For Ozzy Osbourne's second solo outing, he knew his fans were expecting him to have another great jacket to go along with another great album. With Randy Rhoads on board, getting the classic album down was probably no problem. For the cover, Ozzy turned to Steve "Krusher" Joule, who at the time was relatively unknown but would go on to become the art director for Kerrang! magazine. In addition to working on Ozzy's Bark at the Moon and Speak of the Devil albums, he has worked on many projects for other bands such as Mötorhead, Gamma, Sammy Hagar and more. The cover, featuring a suitably deranged Ozzy, was a fantastic if somewhat more controversial cover than his debut.
Iron Butterfly - Heavy
Though Iron Butterfly never matched the sales of their biggest album, In-a-Gadda-Da-Vida, they still put out some very impressive releases. Heavy features a cover by artist Armondo Busich utilizing photography by Joe Ravetz to create a very 60s-looking masterpiece. The yellow butterfly with its wings encircling the surreal scene of the band on what appears to be an alien world leaves a definite impression.
The Mothers of Invention - Weasels Ripped My Flesh
Artist Neon Park (aka Martin Muller) created the Frank Zappa and the Mothers of Invention jacket for Weasels Ripped My Flesh at the request of Zappa who was inspired by the September 1956 cover of Man's Life shown below. The illustration Park ultimately came up with was a parody of a popular ad for Schick electric razors also shown below. Though this was one of the post-breakup Mothers of Invention albums and performed fairly poorly on the charts, it became known as a bit of a cult classic not only for the eclectic selection of music but for the eye-catching cover as well.
Not surprisingly the record label was not thrilled with the cover. Aside from its rather graphic properties, they had to be concerned about possible lawsuits coming from both Man's Life and Schick. Ultimately, however, the record was released with the cover everywhere except Germany and met with very little controversy. No one ever sued and the album simmered in Zappa's catalog slowly gaining infamy as time went by.
Neon Park would end up being more famous as the artist behind the vast majority of Little Feat albums though he also did work for David Bowie, Dr. John and .38 Special among others. His relationship with Little Feat was so close that they named their 1996 live album Live from Neon Park in his honor.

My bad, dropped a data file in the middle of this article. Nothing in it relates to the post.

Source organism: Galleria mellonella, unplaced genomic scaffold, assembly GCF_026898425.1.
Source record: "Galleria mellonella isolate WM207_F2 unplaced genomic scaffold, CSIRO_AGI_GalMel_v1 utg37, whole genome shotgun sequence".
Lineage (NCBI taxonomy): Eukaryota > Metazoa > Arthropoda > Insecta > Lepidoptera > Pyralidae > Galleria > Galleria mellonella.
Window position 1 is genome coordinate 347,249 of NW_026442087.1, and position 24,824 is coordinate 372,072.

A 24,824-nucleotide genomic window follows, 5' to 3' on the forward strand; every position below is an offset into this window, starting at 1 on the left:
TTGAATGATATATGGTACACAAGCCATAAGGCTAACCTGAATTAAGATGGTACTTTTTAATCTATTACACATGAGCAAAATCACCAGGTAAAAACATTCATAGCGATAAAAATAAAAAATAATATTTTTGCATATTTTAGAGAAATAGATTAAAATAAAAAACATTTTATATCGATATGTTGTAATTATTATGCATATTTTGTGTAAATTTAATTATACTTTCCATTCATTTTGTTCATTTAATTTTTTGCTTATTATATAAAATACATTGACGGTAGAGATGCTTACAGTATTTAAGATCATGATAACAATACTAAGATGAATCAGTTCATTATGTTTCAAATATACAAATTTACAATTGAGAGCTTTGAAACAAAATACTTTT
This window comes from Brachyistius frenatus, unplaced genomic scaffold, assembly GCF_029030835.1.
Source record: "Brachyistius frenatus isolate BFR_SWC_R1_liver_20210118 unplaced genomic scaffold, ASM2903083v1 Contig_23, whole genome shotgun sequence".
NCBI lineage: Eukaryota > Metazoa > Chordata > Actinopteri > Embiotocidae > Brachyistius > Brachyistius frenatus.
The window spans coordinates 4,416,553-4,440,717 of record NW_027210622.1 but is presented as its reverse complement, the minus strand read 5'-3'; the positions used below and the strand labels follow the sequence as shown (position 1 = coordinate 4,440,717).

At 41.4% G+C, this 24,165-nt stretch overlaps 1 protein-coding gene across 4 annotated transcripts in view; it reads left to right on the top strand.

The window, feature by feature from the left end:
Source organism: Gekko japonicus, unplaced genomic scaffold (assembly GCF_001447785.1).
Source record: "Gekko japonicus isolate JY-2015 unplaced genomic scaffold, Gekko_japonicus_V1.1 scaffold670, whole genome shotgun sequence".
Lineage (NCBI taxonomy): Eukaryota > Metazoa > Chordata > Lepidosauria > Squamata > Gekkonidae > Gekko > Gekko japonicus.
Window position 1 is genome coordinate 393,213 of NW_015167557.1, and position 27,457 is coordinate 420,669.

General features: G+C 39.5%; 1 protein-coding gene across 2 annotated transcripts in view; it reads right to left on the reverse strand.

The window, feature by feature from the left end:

Rolling Stones - Sticky Fingers
The original album jacket for the Stones' Sticky Fingers album was awesome in that it included a zipper and belt buckle that opened to reveal cotton briefs. The artwork was designed Craig Braun based on a concept by the legendary Andy Warhol. Billy Name did the photography for the project and though there is some debate as to who the model was, it definitely was not Mick Jagger as many believe. This was also the first album that featured the now familiar Stones' tongue logo, though it was only used on the inner sleeve and not used on the cover.
Motörhead - Orgasmatron
Artist Joe Petagno originally created the Orgasmatron art for the album when it was known as Ridin' With the Driver. After the band changed the album's name, there was not time to create new artwork so they stayed with the train design that was already completed. In the end, it worked out well with this being one of Motörhead's finest album covers. And while the song "Orgasmatron" is an anti-religion tune that never mentions a train, the train motif works well for the song's theme of religion destroying humanity like... well, a runaway train.
Blue Öyster Cult - Agents of Fortune
These days, Lynn Curlee spends his time as an author-illustrator of children's books, but some of his best known works appear on the only two album covers he ever did. One was the infamous "smoking angels" cover that graced Black Sabbath's Heaven and Hell album while the other was this, Blue Oyster Cult's Agents of Fortune. The High Point, North Carolina, native made his mark on rock history with these two memorable jackets, but has since turned his attention to other interests.
Mötley Crüe - Too Fast for Love
Though Mötley Crüe became known as a "hair band," many would say their sound was better illustrated by the cover of their debut record than that somewhat generalized label. Originally self-released on the Leathür Records label, Too Fast for Love was the record many credit with the start of glam metal's big breakthrough, setting the stage for the big hair bands in the 80s. From Poison to Guns N' Roses, Skid Row to Winger, they all owe a debt to Mötley Crüe. And yet Mötley would be the first to admit they had their own influences -- most notably Hanoi Rocks and the New York Dolls.
Heart - Little Queen